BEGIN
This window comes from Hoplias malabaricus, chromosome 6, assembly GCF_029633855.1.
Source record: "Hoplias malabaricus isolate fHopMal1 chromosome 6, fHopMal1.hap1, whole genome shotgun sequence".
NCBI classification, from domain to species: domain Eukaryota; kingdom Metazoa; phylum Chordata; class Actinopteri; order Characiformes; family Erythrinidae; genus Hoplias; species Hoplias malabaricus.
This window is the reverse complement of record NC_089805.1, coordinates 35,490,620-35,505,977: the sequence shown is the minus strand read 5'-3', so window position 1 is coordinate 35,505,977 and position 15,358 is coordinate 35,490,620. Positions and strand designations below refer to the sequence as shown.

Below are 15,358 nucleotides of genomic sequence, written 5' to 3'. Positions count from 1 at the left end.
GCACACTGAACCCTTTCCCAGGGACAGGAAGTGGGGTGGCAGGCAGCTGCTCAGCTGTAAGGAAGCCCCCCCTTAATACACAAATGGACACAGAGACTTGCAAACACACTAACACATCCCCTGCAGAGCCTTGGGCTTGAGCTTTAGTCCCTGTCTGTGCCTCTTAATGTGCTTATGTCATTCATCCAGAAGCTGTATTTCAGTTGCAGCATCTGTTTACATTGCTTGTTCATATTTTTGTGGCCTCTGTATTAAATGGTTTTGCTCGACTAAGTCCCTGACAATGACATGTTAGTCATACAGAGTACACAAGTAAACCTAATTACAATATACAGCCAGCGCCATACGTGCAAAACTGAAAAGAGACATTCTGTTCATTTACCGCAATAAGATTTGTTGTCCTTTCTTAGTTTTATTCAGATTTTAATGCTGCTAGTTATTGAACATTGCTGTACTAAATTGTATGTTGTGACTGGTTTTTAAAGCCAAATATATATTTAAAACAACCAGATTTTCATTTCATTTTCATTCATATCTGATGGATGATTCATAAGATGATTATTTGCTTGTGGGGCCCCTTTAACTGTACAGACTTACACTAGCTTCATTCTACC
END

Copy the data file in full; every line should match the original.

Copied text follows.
This window comes from Hoplias malabaricus, chromosome 6, assembly GCF_029633855.1.
Source record: "Hoplias malabaricus isolate fHopMal1 chromosome 6, fHopMal1.hap1, whole genome shotgun sequence".
NCBI classification, from domain to species: domain Eukaryota; kingdom Metazoa; phylum Chordata; class Actinopteri; order Characiformes; family Erythrinidae; genus Hoplias; species Hoplias malabaricus.
This window is the reverse complement of record NC_089805.1, coordinates 35,490,620-35,505,977: the sequence shown is the minus strand read 5'-3', so window position 1 is coordinate 35,505,977 and position 15,358 is coordinate 35,490,620. Positions and strand designations below refer to the sequence as shown.

Below are 15,358 nucleotides of genomic sequence, written 5' to 3'. Positions count from 1 at the left end.
GCACACTGAACCCTTTCCCAGGGACAGGAAGTGGGGTGGCAGGCAGCTGCTCAGCTGTAAGGAAGCCCCCCCTTAATACACAAATGGACACAGAGACTTGCAAACACACTAACACATCCCCTGCAGAGCCTTGGGCTTGAGCTTTAGTCCCTGTCTGTGCCTCTTAATGTGCTTATGTCATTCATCCAGAAGCTGTATTTCAGTTGCAGCATCTGTTTACATTGCTTGTTCATATTTTTGTGGCCTCTGTATTAAATGGTTTTGCTCGACTAAGTCCCTGACAATGACATGTTAGTCATACAGAGTACACAAGTAAACCTAATTACAATATACAGCCAGCGCCATACGTGCAAAACTGAAAAGAGACATTCTGTTCATTTACCGCAATAAGATTTGTTGTCCTTTCTTAGTTTTATTCAGATTTTAATGCTGCTAGTTATTGAACATTGCTGTACTAAATTGTATGTTGTGACTGGTTTTTAAAGCCAAATATATATTTAAAACAACCAGATTTTCATTTCATTTTCATTCATATCTGATGGATGATTCATAAGATGATTATTTGCTTGTGGGGCCCCTTTAACTGTACAGACTTACACTAGCTTCATTCTACC